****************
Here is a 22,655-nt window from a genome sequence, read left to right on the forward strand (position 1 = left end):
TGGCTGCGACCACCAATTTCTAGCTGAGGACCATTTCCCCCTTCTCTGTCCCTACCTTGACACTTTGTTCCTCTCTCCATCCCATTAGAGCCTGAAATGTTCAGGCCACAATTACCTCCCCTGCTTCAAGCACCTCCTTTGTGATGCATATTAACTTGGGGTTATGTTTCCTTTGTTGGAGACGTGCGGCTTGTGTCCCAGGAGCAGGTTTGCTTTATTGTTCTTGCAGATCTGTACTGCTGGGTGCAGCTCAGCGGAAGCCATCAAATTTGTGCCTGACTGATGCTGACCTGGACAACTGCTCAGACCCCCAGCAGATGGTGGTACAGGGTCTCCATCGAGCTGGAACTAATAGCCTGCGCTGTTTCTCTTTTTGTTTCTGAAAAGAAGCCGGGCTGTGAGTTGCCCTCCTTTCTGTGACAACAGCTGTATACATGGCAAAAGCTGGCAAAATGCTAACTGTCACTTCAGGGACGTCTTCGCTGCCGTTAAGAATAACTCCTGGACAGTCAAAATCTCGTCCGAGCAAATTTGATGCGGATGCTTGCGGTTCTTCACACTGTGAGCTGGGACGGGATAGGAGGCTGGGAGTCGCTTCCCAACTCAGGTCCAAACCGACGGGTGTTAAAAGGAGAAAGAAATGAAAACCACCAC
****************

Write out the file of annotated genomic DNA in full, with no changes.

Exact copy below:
Here is a 22,655-nt window from a genome sequence, read left to right on the forward strand (position 1 = left end):
TGGCTGCGACCACCAATTTCTAGCTGAGGACCATTTCCCCCTTCTCTGTCCCTACCTTGACACTTTGTTCCTCTCTCCATCCCATTAGAGCCTGAAATGTTCAGGCCACAATTACCTCCCCTGCTTCAAGCACCTCCTTTGTGATGCATATTAACTTGGGGTTATGTTTCCTTTGTTGGAGACGTGCGGCTTGTGTCCCAGGAGCAGGTTTGCTTTATTGTTCTTGCAGATCTGTACTGCTGGGTGCAGCTCAGCGGAAGCCATCAAATTTGTGCCTGACTGATGCTGACCTGGACAACTGCTCAGACCCCCAGCAGATGGTGGTACAGGGTCTCCATCGAGCTGGAACTAATAGCCTGCGCTGTTTCTCTTTTTGTTTCTGAAAAGAAGCCGGGCTGTGAGTTGCCCTCCTTTCTGTGACAACAGCTGTATACATGGCAAAAGCTGGCAAAATGCTAACTGTCACTTCAGGGACGTCTTCGCTGCCGTTAAGAATAACTCCTGGACAGTCAAAATCTCGTCCGAGCAAATTTGATGCGGATGCTTGCGGTTCTTCACACTGTGAGCTGGGACGGGATAGGAGGCTGGGAGTCGCTTCCCAACTCAGGTCCAAACCGACGGGTGTTAAAAGGAGAAAGAAATGAAAACCACCAC